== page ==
Follow
null

Sparke Helmore Lawyers has successfully defended an application for compensation in which a worker claimed to have sustained a psychological injury after he was threatened with being stood down without pay if he did not sign an updated company policy.

A meeting was held with the worker to seek his acceptance of an updated policy document following months of conversations, in which the employer addressed the worker’s many evolving queries. The policy document contained provisions to safely facilitate voluntary extensions to the employee’s shift hours to enable the employer to service a new commercial contract. All other staff, with the exception of the worker, had signed the policy. The worker continued to refuse to accept the changes outlined in the document, which only updated policies regarding voluntary shifts. Ultimately, the worker was given notice that if he did not sign the document before close of business of the following day, he would be stood down until such time as he did comply.

The worker made a claim for a psychological/psychiatric stress type injury as a result of these events, and sought compensation from the employer through an application to WorkCover WA. The worker had not been seen by any counsellors, psychologists or psychiatrists. He did not produce any reports in support of his claim from counsellors, psychologists or psychiatrists. He based his application on medical certificates and a single report from a general practitioner, which described him as suffering a range of conditions ranging from “stress” to an “adjustment disorder”. There was no uniform diagnosis.

The Arbitrator dismissed the worker’s claim on the basis that there was a lack of sufficient evidence to demonstrate the worker was suffering from a “disease” pursuant to the Workers’ Compensation and Injury Management Act 1981 (WA) (Act). His claim was also dismissed on the basis that the medical evidence failed to substantiate a correlation between the worker’s condition and his employment.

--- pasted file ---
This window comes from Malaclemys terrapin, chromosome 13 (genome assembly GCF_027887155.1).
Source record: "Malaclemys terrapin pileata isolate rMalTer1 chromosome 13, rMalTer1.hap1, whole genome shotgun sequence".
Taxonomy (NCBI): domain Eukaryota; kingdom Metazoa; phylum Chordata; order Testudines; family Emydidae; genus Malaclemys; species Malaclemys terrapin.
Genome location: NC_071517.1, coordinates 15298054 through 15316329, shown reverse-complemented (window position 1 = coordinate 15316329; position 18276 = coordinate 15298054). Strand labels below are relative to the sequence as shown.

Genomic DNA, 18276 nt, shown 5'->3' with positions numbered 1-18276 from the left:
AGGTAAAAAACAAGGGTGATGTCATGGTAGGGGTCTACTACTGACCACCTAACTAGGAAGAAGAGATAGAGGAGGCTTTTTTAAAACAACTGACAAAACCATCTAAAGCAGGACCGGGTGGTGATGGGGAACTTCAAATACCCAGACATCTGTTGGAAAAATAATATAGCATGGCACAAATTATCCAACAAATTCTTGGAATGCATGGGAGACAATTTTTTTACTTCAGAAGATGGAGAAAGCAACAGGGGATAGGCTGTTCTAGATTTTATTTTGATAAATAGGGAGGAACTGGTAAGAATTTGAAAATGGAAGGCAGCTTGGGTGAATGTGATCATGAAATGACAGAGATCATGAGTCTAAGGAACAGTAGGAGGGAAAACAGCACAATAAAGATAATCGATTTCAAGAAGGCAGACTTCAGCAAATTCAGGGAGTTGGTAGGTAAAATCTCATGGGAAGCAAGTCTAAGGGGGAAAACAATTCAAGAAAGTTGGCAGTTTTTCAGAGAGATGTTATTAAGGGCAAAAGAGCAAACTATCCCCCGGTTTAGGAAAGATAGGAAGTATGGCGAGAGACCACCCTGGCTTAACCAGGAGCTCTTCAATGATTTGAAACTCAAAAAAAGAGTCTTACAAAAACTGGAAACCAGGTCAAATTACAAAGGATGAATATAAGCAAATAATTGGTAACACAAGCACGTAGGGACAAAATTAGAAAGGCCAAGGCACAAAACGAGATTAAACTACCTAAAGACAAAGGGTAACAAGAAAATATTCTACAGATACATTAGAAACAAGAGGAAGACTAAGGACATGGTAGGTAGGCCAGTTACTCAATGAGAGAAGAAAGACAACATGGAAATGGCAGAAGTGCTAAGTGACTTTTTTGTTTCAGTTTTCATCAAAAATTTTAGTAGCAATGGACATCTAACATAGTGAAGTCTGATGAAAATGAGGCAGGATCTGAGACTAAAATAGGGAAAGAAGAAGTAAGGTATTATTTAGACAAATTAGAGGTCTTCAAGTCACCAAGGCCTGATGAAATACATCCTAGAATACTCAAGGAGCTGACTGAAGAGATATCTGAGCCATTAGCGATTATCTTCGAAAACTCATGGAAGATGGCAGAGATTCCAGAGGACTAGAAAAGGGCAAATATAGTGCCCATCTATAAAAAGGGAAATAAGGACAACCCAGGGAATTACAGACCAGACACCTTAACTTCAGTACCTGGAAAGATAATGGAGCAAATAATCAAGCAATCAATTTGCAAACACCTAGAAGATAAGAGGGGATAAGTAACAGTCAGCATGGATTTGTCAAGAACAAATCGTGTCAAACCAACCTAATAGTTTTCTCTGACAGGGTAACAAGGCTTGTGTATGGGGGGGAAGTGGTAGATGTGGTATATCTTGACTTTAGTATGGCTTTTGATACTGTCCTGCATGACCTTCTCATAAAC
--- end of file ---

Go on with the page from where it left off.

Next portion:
The Arbitrator commented that “stress” and “anxiety” are not diseases in their own right, unless they manifest as a specified disorder.

This is an excellent decision and seemingly does not follow a previous decision of Graeme Whelidon Pty Ltd (t/as Mirtza Services) v Cokic CM116/02. In that case (which has been used by many workers’ compensation claimants in WA), the arbitrator said that a worker could succeed in making a claim for compensation even though their condition cannot be identified with a label or as a recognised psychiatric condition. It was noted that “stress and anxiety” were conditions that were capable of being held to be “outside the boundaries or normal functioning and behaviour”. The worker in that case also only had medical certificates and report from his general practitioner with a generalised diagnosis of stress and anxiety, with no supporting evidence from counsellors, psychologists or psychiatrists. The report from his general practitioner however was quite detailed and the arbitrator accepted the foundation of the report as she accepted each of the factual findings on which it was based. The worker in that case was successful in obtaining an order for payment of compensation.

It is pleasing to note that there is a new case that imposes some critical oversight into what is required by way of medical evidence for a stress claim.

 

 

Return To Top
Related articles
Media room